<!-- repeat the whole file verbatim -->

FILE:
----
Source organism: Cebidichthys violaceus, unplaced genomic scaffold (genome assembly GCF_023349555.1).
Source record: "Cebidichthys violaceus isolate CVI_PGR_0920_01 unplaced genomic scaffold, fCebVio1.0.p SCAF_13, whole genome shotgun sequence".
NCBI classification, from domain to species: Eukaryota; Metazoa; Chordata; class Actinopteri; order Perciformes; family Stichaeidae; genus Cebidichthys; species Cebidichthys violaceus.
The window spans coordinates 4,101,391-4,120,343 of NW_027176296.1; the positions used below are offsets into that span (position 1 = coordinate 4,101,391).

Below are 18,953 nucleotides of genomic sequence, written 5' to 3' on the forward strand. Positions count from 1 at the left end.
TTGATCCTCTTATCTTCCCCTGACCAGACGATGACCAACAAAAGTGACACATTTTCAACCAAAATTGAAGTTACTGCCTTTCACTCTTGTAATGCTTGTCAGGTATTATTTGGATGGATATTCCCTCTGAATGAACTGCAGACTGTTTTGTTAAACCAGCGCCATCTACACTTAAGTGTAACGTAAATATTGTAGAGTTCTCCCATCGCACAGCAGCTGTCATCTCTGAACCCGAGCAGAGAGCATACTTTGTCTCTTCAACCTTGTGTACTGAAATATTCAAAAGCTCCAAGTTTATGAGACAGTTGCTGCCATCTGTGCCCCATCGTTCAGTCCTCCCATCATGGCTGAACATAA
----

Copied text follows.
Source organism: Cebidichthys violaceus, unplaced genomic scaffold (genome assembly GCF_023349555.1).
Source record: "Cebidichthys violaceus isolate CVI_PGR_0920_01 unplaced genomic scaffold, fCebVio1.0.p SCAF_13, whole genome shotgun sequence".
NCBI classification, from domain to species: Eukaryota; Metazoa; Chordata; class Actinopteri; order Perciformes; family Stichaeidae; genus Cebidichthys; species Cebidichthys violaceus.
The window spans coordinates 4,101,391-4,120,343 of NW_027176296.1; the positions used below are offsets into that span (position 1 = coordinate 4,101,391).

Below are 18,953 nucleotides of genomic sequence, written 5' to 3' on the forward strand. Positions count from 1 at the left end.
TTGATCCTCTTATCTTCCCCTGACCAGACGATGACCAACAAAAGTGACACATTTTCAACCAAAATTGAAGTTACTGCCTTTCACTCTTGTAATGCTTGTCAGGTATTATTTGGATGGATATTCCCTCTGAATGAACTGCAGACTGTTTTGTTAAACCAGCGCCATCTACACTTAAGTGTAACGTAAATATTGTAGAGTTCTCCCATCGCACAGCAGCTGTCATCTCTGAACCCGAGCAGAGAGCATACTTTGTCTCTTCAACCTTGTGTACTGAAATATTCAAAAGCTCCAAGTTTATGAGACAGTTGCTGCCATCTGTGCCCCATCGTTCAGTCCTCCCATCATGGCTGAACATAA